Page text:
“Family” as a social unit is the foundation of our society. It provides security and a sense of identity for a child and is the natural environment for the growth and well-being for children. Where for some reason such a relationship is unavailable or fails, society must provide systems and resources to safeguard the welfare of the child. How we treat our children, especially those who lack adequate parental care, is ultimately a reflection and measure of our community. It is also evident that the lack of a coherent and principled approach to the placement, protection and care of children in South Africa whose birth families cannot or will not provide properly for them disadvantages these children. However, adoption cannot be viewed in isolation from the wider issue of the placement of children needing alternative care. Rather, it represents one end of a spectrum of available options. 

It may become sometimes evident that a parent is either failing to adequately cater for the needs of a child or entirely neglecting to do so, to such an extent that the obligations of one parent are substantially exacerbated. This may result in one parent being unjustifiably prejudiced by the actions of the neglecting parent, with the resultant effect that the child’s best interests are not catered for.  

Terminating a parent’s rights means that a person’s rights as a parent are taken away.  The person is not the child’s legal parent anymore which means:

• The parent child relationship no longer exists.

• The parent no longer gets to raise the child.

• The parent usually has no right to visit or talk with the child.

• The parent no longer has to pay child support.

• The parent is removed from the child’s birth certificate.

• The child can be adopted without the parent’s permission.

Terminating a parent’s rights is taken very seriously by Judges.  Judges do not terminate a parent’s rights unless there is a very good reason.  

Section 28 of the Children’s Act 38 of 2005, provides for the termination, extension, suspension or restriction of parental responsibilities and rights.  The provision caters for an application to be brought in the High Court where the responsible parent would request the court to grant an Order either terminating or suspending the parental responsibilities and rights of the neglecting parent.  The effect of an application for termination of parental responsibilities and rights will either wholly or partially deprive a person of their parental responsibilities and rights regarding a child meaning that person will no longer have any obligations to care for or maintain the child nor have any right to exercise contact with the child. 

An application for termination of parental responsibilities and rights may be launched by:

• A co-holder of parental responsibilities and rights in respect of the child.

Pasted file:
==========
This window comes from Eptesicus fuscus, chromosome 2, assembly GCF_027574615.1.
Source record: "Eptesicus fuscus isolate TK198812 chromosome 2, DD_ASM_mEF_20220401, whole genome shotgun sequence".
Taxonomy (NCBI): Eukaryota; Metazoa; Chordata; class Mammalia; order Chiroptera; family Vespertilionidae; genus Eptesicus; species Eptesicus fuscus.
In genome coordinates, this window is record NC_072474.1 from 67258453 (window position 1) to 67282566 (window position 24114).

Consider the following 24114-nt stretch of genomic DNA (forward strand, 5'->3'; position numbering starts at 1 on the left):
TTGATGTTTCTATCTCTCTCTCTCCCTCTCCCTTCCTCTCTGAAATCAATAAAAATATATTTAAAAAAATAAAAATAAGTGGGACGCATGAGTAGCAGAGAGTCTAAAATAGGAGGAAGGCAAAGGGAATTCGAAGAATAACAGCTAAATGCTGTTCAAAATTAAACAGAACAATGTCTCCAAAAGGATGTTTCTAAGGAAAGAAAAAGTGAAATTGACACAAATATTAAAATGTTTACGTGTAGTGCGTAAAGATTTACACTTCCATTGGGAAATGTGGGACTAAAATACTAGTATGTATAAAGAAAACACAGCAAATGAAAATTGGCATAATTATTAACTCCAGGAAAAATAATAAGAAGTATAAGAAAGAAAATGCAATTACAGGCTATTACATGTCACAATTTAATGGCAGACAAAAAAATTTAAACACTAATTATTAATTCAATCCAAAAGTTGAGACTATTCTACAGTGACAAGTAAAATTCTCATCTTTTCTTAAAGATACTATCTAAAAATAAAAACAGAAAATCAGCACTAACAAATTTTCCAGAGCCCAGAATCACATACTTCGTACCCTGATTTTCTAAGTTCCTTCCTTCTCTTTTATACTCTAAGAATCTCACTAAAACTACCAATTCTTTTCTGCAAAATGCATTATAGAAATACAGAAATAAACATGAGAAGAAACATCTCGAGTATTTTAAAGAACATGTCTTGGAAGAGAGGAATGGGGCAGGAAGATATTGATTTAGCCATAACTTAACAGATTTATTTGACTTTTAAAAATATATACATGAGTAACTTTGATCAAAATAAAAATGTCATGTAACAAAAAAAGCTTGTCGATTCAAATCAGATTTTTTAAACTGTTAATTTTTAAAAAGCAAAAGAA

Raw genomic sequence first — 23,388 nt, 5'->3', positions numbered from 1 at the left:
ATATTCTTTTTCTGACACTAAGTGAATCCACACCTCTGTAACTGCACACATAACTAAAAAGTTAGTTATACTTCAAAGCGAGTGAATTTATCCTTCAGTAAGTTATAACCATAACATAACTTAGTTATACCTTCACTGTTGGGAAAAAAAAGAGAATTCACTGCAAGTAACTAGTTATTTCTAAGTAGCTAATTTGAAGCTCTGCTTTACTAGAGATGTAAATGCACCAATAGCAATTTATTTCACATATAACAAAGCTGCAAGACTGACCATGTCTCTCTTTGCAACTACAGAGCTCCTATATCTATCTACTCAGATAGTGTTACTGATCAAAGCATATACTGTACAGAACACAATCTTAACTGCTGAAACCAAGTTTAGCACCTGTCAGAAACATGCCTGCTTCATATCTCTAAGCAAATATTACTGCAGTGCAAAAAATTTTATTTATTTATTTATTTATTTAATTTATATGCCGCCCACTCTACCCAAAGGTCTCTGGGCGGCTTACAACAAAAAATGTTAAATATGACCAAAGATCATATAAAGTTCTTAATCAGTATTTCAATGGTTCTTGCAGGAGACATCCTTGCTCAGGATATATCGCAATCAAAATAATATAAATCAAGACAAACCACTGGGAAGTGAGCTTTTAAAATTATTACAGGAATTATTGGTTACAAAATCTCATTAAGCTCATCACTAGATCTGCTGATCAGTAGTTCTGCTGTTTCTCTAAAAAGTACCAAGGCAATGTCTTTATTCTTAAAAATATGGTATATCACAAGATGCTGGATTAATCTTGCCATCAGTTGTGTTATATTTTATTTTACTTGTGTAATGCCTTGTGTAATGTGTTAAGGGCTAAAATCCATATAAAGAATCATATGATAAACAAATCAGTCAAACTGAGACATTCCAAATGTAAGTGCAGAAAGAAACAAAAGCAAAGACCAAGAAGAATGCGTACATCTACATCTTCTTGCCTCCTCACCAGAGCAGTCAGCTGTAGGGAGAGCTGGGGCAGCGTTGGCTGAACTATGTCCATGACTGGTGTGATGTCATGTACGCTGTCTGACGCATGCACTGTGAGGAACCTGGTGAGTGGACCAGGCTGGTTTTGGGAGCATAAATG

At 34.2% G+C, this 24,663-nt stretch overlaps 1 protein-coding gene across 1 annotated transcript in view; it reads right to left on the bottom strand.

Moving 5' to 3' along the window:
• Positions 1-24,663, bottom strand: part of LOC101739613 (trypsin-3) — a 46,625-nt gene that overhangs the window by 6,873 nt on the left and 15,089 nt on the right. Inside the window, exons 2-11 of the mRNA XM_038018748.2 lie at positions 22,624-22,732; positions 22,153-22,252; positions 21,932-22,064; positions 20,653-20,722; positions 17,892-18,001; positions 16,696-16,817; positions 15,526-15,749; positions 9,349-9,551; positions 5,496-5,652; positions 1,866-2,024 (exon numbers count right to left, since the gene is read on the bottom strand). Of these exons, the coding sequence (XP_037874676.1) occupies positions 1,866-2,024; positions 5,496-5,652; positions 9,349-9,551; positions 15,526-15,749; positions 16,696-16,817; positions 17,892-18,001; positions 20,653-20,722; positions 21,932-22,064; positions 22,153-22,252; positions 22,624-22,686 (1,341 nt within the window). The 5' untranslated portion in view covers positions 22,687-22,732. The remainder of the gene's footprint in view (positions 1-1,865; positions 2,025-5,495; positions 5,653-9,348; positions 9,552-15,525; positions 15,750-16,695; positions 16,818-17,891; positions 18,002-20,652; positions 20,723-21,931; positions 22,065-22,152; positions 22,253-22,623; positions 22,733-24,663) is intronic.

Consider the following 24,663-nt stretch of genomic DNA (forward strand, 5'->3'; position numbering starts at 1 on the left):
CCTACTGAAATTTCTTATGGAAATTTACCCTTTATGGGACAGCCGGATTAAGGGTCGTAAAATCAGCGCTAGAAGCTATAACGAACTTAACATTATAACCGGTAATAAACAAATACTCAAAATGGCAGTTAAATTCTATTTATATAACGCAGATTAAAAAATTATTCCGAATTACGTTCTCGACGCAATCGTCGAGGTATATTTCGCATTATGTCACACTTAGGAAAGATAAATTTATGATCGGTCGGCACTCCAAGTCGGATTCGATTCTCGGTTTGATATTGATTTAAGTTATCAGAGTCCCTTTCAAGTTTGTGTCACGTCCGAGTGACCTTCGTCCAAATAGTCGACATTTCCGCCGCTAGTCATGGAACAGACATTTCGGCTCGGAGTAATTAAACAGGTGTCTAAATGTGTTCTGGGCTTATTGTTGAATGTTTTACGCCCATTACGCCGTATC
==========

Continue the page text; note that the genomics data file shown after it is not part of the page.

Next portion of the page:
• Any other person with sufficient interest in the protection, wellbeing and development of the child.

• The child, acting with leave of the court.

• A person acting in the child’s interest, with leave of the court.

• A Family Advocate or the representative of any interested state organ.

Before granting an application, the court will take the following into consideration:

• The best interests of the child.

• The relationship between the child and the person whose parental responsibilities and rights are being challenged.

• The degree of commitment that the person has shown towards the child.

• Any other fact that should in the opinion of the court be taken into account.

It is important to note that an application for termination of a person’s parental responsibilities and rights will not be granted where it is not proven to be in the best interests of the child, as it results in a deprivation of rights of a parent or co-holder.


Before children are legally free to be adopted, their birth parents’ rights must be terminated. This can be done voluntarily or involuntarily. 


When an expectant mother chooses adoption for her baby, she is voluntarily terminating her parental rights. Voluntary termination occurs when the birth parents legally consent to adoption thus relinquishing all of their parental rights and responsibilities. This type of termination of parental rights is most commonly associated with domestic infant adoptions. Mothers who choose adoption for their babies generally have the right of consent. Birth fathers often must legally establish paternity before they have the right to consent to or contest an adoption.  


The answer is YES.

• A person who gave consent to the adoption has up to 60 days after the consent has been given to withdraw his/her consent.

• A Children’s Court must not allow the adoption to be finalised before the period of 60 days has expired.

What are the consequences of adoption?

• An adopted child is regarded as the biological child of the adoptive parents.

• All parental rights and responsibilities of the child’s biological parents or previous legal guardians will be terminated.  However, the parental rights and responsibilities will not automatically terminate if, for example, the child is adopted by a stepfather while being married to the child’s biological parent.

• The adoptive child takes the surname of the adoptive parents (unless the Children’s Court states otherwise).

• An adoption will not affect the adoptive child’s rights to property he/she obtained before adoption.

“The way we treat our children directly impacts what they believe in themselves.”

For direct answers to your specific personal questions, please contact us directly.

Read more about our family law services.

Author – Samantha Delmoney

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